Exposure in the womb to the ubiquitous plastic chemical bisphenol A (BPA) is associated with behavioral and emotional problems in young girls, according to a study led by researchers at Harvard School of Public Health. The new work follows on from past studies that connected BPA with other serious long-term effects on female development.
Most people living in industrialized nations are exposed to BPA throughout the day. BPA has been shown to interfere with normal development in animals and has been linked with cardiovascular disease and diabetes in people.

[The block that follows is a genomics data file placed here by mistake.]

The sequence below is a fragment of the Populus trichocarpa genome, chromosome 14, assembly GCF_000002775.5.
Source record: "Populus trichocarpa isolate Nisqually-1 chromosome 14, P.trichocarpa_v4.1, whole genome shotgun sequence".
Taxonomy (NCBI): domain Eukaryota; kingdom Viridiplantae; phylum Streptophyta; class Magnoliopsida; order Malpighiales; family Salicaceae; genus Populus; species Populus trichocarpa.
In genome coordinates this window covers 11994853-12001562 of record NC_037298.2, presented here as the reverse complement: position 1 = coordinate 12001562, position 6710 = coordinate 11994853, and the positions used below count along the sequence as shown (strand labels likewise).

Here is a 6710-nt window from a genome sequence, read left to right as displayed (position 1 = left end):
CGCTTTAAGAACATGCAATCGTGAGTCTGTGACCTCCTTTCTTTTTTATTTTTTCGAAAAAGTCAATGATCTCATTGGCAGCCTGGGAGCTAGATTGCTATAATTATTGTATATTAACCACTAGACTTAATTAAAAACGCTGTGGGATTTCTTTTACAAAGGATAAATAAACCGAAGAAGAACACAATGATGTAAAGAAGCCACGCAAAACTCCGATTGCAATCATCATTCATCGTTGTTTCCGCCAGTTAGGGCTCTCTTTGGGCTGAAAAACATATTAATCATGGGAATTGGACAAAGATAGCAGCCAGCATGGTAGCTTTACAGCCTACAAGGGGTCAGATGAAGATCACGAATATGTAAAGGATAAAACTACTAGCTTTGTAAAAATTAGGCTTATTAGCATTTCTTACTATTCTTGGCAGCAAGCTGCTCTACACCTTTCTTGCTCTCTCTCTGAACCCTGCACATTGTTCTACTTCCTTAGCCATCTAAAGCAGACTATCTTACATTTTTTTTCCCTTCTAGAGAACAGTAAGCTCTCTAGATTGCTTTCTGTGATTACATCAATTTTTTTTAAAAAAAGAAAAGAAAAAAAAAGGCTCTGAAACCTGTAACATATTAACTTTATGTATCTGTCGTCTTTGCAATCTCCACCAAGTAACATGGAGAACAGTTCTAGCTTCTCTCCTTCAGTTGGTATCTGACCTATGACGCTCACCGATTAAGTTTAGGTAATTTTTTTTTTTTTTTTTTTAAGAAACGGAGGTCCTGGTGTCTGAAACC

In this new study, published in Pediatrics, lead author Joe Braun and his colleagues found that gestational BPA exposure was associated with more behavioral problems at age 3, especially in girls.
Braun says that after adjusting for possible contributing factors, increasing gestational BPA concentrations were associated with more hyperactive, aggressive, anxious, and depressed behavior and poorer emotional control and inhibition in the girls.
The study confirms two prior studies showing that exposure to BPA in the womb impacts child behavior, but is the first to show that in utero exposures are more impactful than exposures during childhood. "Gestational, but not childhood BPA exposures, may impact neurobehavioral function, and girls appear to be more sensitive to BPA than boys," Braun said.
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Source: Harvard School of Public Health